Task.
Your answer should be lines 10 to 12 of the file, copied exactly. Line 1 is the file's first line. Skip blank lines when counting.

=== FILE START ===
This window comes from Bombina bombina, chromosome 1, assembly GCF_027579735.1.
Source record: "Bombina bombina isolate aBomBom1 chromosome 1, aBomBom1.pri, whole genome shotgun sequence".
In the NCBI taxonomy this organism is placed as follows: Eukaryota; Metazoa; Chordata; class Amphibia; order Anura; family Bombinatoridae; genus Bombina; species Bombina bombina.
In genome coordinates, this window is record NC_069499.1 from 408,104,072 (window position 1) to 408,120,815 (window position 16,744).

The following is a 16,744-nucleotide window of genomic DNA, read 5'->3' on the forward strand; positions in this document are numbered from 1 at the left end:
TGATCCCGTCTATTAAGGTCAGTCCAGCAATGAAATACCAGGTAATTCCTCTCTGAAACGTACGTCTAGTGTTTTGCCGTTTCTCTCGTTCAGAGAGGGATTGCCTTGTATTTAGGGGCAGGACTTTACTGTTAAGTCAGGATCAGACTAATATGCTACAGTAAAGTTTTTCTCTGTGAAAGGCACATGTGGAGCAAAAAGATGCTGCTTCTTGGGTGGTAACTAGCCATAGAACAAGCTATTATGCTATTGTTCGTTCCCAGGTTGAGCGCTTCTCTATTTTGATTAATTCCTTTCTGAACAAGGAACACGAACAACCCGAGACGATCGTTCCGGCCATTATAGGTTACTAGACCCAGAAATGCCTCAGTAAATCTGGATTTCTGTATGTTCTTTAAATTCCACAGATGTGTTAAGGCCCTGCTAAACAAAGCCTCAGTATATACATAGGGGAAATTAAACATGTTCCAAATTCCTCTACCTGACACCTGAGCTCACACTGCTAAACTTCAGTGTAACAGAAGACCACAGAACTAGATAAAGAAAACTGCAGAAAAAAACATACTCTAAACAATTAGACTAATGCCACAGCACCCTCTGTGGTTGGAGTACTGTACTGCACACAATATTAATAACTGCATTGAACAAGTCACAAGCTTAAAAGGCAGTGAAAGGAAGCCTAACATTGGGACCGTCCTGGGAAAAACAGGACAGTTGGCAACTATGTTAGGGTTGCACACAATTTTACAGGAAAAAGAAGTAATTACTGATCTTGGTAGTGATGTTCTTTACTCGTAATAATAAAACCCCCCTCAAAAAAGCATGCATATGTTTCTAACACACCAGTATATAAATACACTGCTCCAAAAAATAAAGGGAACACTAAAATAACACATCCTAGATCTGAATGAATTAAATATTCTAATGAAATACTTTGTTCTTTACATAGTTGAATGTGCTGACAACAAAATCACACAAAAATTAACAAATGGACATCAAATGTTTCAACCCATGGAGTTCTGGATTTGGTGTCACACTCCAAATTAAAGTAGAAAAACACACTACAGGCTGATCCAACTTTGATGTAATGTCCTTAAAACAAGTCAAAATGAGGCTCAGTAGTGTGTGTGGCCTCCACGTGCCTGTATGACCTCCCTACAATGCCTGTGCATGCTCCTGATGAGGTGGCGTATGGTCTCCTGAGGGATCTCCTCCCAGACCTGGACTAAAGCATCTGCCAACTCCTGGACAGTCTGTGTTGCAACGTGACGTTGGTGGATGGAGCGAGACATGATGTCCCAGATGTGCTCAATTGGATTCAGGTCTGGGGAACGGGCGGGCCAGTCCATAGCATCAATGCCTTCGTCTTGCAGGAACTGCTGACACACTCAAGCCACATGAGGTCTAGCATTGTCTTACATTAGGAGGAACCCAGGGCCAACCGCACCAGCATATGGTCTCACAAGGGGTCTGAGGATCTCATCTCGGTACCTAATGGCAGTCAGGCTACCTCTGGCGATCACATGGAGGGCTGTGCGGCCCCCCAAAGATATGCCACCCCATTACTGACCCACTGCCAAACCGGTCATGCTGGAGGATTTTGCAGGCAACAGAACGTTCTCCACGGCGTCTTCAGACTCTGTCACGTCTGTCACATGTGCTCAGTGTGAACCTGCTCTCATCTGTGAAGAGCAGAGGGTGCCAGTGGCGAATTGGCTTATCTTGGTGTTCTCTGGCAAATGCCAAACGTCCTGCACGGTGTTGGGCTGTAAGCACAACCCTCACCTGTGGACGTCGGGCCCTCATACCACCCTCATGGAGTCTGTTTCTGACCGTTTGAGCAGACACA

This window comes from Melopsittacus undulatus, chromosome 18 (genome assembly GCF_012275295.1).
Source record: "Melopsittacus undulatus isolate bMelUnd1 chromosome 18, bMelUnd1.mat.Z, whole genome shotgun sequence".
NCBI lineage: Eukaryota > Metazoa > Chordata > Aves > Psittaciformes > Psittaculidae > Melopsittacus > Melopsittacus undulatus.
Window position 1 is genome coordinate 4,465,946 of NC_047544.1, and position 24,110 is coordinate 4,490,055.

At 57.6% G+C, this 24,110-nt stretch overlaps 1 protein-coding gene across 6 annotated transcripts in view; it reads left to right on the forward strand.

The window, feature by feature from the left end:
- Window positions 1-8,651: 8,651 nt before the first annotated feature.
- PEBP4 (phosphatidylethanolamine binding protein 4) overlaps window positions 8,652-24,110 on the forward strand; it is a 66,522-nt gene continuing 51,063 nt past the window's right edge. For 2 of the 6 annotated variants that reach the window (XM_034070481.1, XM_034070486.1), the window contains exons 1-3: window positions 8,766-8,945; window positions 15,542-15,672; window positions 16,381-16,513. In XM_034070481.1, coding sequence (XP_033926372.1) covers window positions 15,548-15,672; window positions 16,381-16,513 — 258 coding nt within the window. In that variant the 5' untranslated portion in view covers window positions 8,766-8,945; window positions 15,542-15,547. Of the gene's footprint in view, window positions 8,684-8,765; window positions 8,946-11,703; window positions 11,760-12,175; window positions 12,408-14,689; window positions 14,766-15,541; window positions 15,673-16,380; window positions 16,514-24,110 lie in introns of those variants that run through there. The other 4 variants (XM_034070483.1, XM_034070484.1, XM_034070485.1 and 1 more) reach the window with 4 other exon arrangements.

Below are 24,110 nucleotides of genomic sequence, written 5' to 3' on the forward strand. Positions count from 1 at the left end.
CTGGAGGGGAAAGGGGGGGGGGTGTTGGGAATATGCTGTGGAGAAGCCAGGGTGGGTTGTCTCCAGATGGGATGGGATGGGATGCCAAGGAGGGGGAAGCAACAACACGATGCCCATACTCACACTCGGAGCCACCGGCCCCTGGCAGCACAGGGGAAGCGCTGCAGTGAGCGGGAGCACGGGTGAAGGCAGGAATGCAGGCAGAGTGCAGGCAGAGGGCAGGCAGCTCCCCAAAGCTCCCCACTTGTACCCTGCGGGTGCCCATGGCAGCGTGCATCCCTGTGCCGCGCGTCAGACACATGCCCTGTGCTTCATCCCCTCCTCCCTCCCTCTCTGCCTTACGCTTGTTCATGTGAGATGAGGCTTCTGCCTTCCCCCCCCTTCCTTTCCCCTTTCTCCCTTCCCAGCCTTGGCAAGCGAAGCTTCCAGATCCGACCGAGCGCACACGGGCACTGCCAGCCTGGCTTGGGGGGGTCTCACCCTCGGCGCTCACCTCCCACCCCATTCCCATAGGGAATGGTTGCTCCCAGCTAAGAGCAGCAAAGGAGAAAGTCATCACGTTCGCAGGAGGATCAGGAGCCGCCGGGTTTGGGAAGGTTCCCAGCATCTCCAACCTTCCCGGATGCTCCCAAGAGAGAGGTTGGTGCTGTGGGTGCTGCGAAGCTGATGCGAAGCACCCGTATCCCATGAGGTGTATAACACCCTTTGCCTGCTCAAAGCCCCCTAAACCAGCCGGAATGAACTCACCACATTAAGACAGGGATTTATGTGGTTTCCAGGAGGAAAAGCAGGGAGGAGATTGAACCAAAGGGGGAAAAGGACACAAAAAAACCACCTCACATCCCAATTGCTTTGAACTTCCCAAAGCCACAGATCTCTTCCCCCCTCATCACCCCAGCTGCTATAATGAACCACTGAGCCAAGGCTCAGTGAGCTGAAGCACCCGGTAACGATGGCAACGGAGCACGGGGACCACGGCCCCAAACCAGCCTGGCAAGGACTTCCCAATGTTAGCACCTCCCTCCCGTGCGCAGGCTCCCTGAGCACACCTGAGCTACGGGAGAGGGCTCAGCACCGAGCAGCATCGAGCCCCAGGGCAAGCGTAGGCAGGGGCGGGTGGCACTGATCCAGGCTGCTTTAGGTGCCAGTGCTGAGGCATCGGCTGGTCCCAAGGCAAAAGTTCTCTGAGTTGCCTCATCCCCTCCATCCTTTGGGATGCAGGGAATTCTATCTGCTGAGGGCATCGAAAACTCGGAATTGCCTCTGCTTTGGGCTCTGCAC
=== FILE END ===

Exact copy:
Window position 1 is genome coordinate 4,465,946 of NC_047544.1, and position 24,110 is coordinate 4,490,055.

At 57.6% G+C, this 24,110-nt stretch overlaps 1 protein-coding gene across 6 annotated transcripts in view; it reads left to right on the forward strand.

The window, feature by feature from the left end: